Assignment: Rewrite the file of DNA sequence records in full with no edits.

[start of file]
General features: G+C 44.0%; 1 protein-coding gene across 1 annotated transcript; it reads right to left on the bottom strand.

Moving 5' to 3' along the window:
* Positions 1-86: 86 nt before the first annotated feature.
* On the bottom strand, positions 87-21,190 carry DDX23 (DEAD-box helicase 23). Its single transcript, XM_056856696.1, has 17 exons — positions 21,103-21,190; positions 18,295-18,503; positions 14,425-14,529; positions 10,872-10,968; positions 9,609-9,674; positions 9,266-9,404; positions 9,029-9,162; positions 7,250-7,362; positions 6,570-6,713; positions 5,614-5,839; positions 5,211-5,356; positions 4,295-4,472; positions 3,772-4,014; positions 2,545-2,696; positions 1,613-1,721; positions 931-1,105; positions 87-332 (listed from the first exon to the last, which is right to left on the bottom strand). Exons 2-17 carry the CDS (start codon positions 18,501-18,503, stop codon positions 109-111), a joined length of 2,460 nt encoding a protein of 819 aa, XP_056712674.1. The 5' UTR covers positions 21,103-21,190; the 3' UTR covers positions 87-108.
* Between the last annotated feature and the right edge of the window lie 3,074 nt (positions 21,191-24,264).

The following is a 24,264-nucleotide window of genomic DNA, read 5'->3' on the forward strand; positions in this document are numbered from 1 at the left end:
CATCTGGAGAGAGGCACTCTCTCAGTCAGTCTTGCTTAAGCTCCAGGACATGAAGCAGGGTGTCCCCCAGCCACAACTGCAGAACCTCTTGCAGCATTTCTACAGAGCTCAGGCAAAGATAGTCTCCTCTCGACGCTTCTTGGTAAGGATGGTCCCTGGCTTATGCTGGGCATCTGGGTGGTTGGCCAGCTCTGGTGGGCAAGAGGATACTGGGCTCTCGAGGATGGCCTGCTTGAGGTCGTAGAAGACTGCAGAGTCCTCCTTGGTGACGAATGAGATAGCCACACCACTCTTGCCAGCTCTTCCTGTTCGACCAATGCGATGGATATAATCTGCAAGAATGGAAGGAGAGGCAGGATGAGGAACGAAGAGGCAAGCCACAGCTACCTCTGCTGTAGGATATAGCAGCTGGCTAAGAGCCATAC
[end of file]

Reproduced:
General features: G+C 44.0%; 1 protein-coding gene across 1 annotated transcript; it reads right to left on the bottom strand.

Moving 5' to 3' along the window:
* Positions 1-86: 86 nt before the first annotated feature.
* On the bottom strand, positions 87-21,190 carry DDX23 (DEAD-box helicase 23). Its single transcript, XM_056856696.1, has 17 exons — positions 21,103-21,190; positions 18,295-18,503; positions 14,425-14,529; positions 10,872-10,968; positions 9,609-9,674; positions 9,266-9,404; positions 9,029-9,162; positions 7,250-7,362; positions 6,570-6,713; positions 5,614-5,839; positions 5,211-5,356; positions 4,295-4,472; positions 3,772-4,014; positions 2,545-2,696; positions 1,613-1,721; positions 931-1,105; positions 87-332 (listed from the first exon to the last, which is right to left on the bottom strand). Exons 2-17 carry the CDS (start codon positions 18,501-18,503, stop codon positions 109-111), a joined length of 2,460 nt encoding a protein of 819 aa, XP_056712674.1. The 5' UTR covers positions 21,103-21,190; the 3' UTR covers positions 87-108.
* Between the last annotated feature and the right edge of the window lie 3,074 nt (positions 21,191-24,264).

The following is a 24,264-nucleotide window of genomic DNA, read 5'->3' on the forward strand; positions in this document are numbered from 1 at the left end:
CATCTGGAGAGAGGCACTCTCTCAGTCAGTCTTGCTTAAGCTCCAGGACATGAAGCAGGGTGTCCCCCAGCCACAACTGCAGAACCTCTTGCAGCATTTCTACAGAGCTCAGGCAAAGATAGTCTCCTCTCGACGCTTCTTGGTAAGGATGGTCCCTGGCTTATGCTGGGCATCTGGGTGGTTGGCCAGCTCTGGTGGGCAAGAGGATACTGGGCTCTCGAGGATGGCCTGCTTGAGGTCGTAGAAGACTGCAGAGTCCTCCTTGGTGACGAATGAGATAGCCACACCACTCTTGCCAGCTCTTCCTGTTCGACCAATGCGATGGATATAATCTGCAAGAATGGAAGGAGAGGCAGGATGAGGAACGAAGAGGCAAGCCACAGCTACCTCTGCTGTAGGATATAGCAGCTGGCTAAGAGCCATAC